In an email, alderman Shelley Aloi, who is one of three Republicans running for mayor, said "I want to assure City taxpayers that under my leadership the City of Frederick will not pay for a downtown hotel, nor will we pay the debt service for a hotel. Instead, I see the role of City government as creating an environment that allows the private sector to flourish. The City's Department of Economic Development in cooperation with our consultant will continue to work with local partners (The Chamber of Commerce, Major Employers Group, etc.) to develop a plan of action that opens the possibility for a full-service hotel with large meeting space.
Today, large groups must travel to Washington, Baltimore and even Hagerstown to host functions. Frederick should have a share of this market and we can work toward this end in many ways that do not use City taxpayer dollars. For example, the City of Frederick already has plans for an additional parking deck. A partnership in which hotel occupants can use and pay for parking in a City owned deck would be a win-win situation.
Another scenario might be securing the use of State funding. To be clear, most State dollars are spent in other areas including Baltimore City and County, Prince Georges County and Howard County. Why should the taxpaying citizens in the City of Frederick support programs in these much larger areas? I submit that we should not. Since the State government will spend our money either way, the City of Frederick should work on behalf of citizens to bring the benefit of these State programs home to Frederick. If not, we will continue to send our money down the road to other communities."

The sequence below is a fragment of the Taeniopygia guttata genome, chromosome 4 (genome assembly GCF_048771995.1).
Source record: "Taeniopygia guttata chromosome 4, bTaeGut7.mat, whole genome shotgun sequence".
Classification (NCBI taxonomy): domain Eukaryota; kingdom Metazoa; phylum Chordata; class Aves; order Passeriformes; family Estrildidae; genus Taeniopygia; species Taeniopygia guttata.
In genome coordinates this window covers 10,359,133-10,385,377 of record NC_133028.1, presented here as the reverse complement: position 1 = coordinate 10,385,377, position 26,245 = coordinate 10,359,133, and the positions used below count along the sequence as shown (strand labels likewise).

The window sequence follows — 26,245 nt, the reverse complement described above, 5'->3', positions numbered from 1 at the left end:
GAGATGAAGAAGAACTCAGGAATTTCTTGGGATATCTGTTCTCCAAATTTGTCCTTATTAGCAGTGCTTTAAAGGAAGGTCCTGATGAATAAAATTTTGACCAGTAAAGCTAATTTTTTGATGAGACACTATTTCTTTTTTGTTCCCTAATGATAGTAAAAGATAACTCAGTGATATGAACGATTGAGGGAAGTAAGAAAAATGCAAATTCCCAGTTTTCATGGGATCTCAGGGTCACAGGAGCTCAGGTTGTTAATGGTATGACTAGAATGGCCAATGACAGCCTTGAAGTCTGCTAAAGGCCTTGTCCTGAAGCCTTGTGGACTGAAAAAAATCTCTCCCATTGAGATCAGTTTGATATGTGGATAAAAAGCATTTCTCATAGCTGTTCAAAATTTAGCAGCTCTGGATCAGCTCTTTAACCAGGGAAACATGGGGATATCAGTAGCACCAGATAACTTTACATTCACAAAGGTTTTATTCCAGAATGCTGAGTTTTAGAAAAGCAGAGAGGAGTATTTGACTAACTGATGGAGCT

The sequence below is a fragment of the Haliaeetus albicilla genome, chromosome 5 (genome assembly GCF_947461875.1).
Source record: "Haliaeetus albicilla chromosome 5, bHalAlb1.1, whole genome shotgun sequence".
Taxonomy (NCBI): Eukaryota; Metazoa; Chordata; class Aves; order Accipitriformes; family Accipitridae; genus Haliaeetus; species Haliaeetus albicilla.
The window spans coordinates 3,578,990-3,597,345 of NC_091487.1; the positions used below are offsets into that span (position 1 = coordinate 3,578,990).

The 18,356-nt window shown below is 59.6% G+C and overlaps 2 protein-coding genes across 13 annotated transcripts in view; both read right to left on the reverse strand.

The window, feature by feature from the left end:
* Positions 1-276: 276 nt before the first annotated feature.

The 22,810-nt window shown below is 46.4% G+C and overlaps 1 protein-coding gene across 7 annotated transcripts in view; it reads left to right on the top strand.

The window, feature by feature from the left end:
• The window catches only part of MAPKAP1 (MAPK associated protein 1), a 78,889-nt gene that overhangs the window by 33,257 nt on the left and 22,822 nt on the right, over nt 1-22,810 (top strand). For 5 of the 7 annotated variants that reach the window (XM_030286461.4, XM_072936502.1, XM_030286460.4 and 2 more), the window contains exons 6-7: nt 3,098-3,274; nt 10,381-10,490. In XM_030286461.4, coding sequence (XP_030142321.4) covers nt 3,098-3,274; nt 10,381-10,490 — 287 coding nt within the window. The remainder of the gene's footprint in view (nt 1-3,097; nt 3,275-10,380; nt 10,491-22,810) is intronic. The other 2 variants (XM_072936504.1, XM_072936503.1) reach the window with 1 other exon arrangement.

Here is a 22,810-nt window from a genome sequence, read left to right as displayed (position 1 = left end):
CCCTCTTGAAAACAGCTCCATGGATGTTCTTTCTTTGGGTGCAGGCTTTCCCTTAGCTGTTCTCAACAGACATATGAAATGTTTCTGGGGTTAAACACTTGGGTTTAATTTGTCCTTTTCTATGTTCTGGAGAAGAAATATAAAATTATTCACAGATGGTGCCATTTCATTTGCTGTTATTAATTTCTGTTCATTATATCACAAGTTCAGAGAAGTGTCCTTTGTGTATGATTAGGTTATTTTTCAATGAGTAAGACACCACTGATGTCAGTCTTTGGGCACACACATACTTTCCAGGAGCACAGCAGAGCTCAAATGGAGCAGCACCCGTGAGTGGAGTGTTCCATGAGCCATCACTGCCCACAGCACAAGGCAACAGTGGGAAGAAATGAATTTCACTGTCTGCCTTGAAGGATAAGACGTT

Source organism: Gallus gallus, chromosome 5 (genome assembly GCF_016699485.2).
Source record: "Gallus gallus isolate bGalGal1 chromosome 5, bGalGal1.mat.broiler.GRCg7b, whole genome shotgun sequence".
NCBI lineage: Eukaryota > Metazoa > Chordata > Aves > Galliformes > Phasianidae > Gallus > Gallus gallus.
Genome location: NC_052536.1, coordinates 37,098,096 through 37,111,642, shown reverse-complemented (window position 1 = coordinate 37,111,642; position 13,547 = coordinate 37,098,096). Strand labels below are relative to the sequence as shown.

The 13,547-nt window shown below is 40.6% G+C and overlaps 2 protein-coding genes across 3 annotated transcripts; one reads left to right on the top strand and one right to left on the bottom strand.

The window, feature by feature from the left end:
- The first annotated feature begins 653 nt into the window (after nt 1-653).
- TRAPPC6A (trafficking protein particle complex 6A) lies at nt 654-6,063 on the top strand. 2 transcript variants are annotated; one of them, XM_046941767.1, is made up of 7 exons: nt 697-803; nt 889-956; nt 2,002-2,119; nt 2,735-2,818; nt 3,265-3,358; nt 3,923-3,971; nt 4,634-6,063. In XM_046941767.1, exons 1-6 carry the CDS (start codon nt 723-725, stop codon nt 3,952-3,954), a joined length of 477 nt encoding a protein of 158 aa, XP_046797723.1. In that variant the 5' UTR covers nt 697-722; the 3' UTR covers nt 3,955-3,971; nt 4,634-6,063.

At time of publication, Mayor Randy McClement and Carol Hirsch (D) had not responded to my inquiries.

Update: 8:00 AM - Mayor Randy McClement responded with the following: "I have said in the past and continue to say, the City will NOT build a hotel or conference center. We are facilitating in the discussions along with the private sector on the feasibility of having one in Downtown Frederick. The Hotel Advisory Group continues to move forward with examining this possibility and I look forward to their final recommendation.

I have said that if public infrastructure, such as a parking deck, was needed to help bring a facility like this to downtown AND that public infrastructure helped to serve the greater good of that service area, I would look at possibly moving that infrastruture up in the process."

Maryland state delegate Galen Clagett's office informed me he was on vacation with his wife and will respond upon returning home next week.
The manner in which the city proceeds with this project and the level of funding provided is likely to have an impact on the upcoming City of Frederick election. 
Stay tuned.
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1 comment:

Anonymous said...

I would not want my tax $$$ spent to subsidize any private businesses and most especially not a hotel business. If they want to come here, let them do it on their $$$ and not the backs of the taxpayers.